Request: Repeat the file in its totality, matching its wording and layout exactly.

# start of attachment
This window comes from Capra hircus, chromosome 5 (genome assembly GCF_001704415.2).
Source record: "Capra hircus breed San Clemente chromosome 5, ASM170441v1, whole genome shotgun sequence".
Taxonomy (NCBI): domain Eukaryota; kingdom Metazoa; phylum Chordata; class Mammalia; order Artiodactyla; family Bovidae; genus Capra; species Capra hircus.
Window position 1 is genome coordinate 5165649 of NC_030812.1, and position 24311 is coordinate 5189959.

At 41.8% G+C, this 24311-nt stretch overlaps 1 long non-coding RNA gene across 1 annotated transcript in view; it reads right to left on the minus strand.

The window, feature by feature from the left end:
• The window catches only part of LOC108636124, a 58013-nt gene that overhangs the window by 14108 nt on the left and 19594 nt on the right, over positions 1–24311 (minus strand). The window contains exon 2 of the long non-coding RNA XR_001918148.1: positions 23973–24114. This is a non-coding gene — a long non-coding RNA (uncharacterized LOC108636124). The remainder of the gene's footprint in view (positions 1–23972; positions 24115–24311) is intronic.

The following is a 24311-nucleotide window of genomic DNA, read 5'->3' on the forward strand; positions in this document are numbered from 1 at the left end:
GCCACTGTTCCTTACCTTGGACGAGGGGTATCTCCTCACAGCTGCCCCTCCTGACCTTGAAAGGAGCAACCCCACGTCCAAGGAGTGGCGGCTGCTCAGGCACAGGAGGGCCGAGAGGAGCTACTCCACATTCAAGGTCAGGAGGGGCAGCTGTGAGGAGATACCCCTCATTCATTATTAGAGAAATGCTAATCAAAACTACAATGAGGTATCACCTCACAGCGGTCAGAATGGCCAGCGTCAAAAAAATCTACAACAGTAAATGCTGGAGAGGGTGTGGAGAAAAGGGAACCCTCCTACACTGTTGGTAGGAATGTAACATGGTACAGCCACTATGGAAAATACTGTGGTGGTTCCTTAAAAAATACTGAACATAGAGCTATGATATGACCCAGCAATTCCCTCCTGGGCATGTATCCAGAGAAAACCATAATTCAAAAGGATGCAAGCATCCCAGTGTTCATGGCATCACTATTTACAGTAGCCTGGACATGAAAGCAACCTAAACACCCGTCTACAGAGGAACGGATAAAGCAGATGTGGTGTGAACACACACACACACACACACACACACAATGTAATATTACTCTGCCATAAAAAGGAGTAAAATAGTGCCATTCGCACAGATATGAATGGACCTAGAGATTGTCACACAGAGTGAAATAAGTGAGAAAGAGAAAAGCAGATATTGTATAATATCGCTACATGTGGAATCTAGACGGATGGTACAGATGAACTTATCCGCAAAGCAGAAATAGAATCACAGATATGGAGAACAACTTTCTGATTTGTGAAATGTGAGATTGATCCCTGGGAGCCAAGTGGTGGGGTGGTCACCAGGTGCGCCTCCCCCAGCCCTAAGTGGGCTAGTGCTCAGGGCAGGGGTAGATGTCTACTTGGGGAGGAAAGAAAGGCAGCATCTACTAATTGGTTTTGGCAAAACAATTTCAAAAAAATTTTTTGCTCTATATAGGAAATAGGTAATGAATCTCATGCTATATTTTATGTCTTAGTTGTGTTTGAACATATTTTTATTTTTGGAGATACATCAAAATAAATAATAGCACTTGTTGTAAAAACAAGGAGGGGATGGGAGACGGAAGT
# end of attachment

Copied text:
This window comes from Capra hircus, chromosome 5 (genome assembly GCF_001704415.2).
Source record: "Capra hircus breed San Clemente chromosome 5, ASM170441v1, whole genome shotgun sequence".
Taxonomy (NCBI): domain Eukaryota; kingdom Metazoa; phylum Chordata; class Mammalia; order Artiodactyla; family Bovidae; genus Capra; species Capra hircus.
Window position 1 is genome coordinate 5165649 of NC_030812.1, and position 24311 is coordinate 5189959.

At 41.8% G+C, this 24311-nt stretch overlaps 1 long non-coding RNA gene across 1 annotated transcript in view; it reads right to left on the minus strand.

The window, feature by feature from the left end:
• The window catches only part of LOC108636124, a 58013-nt gene that overhangs the window by 14108 nt on the left and 19594 nt on the right, over positions 1–24311 (minus strand). The window contains exon 2 of the long non-coding RNA XR_001918148.1: positions 23973–24114. This is a non-coding gene — a long non-coding RNA (uncharacterized LOC108636124). The remainder of the gene's footprint in view (positions 1–23972; positions 24115–24311) is intronic.

The following is a 24311-nucleotide window of genomic DNA, read 5'->3' on the forward strand; positions in this document are numbered from 1 at the left end:
GCCACTGTTCCTTACCTTGGACGAGGGGTATCTCCTCACAGCTGCCCCTCCTGACCTTGAAAGGAGCAACCCCACGTCCAAGGAGTGGCGGCTGCTCAGGCACAGGAGGGCCGAGAGGAGCTACTCCACATTCAAGGTCAGGAGGGGCAGCTGTGAGGAGATACCCCTCATTCATTATTAGAGAAATGCTAATCAAAACTACAATGAGGTATCACCTCACAGCGGTCAGAATGGCCAGCGTCAAAAAAATCTACAACAGTAAATGCTGGAGAGGGTGTGGAGAAAAGGGAACCCTCCTACACTGTTGGTAGGAATGTAACATGGTACAGCCACTATGGAAAATACTGTGGTGGTTCCTTAAAAAATACTGAACATAGAGCTATGATATGACCCAGCAATTCCCTCCTGGGCATGTATCCAGAGAAAACCATAATTCAAAAGGATGCAAGCATCCCAGTGTTCATGGCATCACTATTTACAGTAGCCTGGACATGAAAGCAACCTAAACACCCGTCTACAGAGGAACGGATAAAGCAGATGTGGTGTGAACACACACACACACACACACACACACAATGTAATATTACTCTGCCATAAAAAGGAGTAAAATAGTGCCATTCGCACAGATATGAATGGACCTAGAGATTGTCACACAGAGTGAAATAAGTGAGAAAGAGAAAAGCAGATATTGTATAATATCGCTACATGTGGAATCTAGACGGATGGTACAGATGAACTTATCCGCAAAGCAGAAATAGAATCACAGATATGGAGAACAACTTTCTGATTTGTGAAATGTGAGATTGATCCCTGGGAGCCAAGTGGTGGGGTGGTCACCAGGTGCGCCTCCCCCAGCCCTAAGTGGGCTAGTGCTCAGGGCAGGGGTAGATGTCTACTTGGGGAGGAAAGAAAGGCAGCATCTACTAATTGGTTTTGGCAAAACAATTTCAAAAAAATTTTTTGCTCTATATAGGAAATAGGTAATGAATCTCATGCTATATTTTATGTCTTAGTTGTGTTTGAACATATTTTTATTTTTGGAGATACATCAAAATAAATAATAGCACTTGTTGTAAAAACAAGGAGGGGATGGGAGACGGAAGT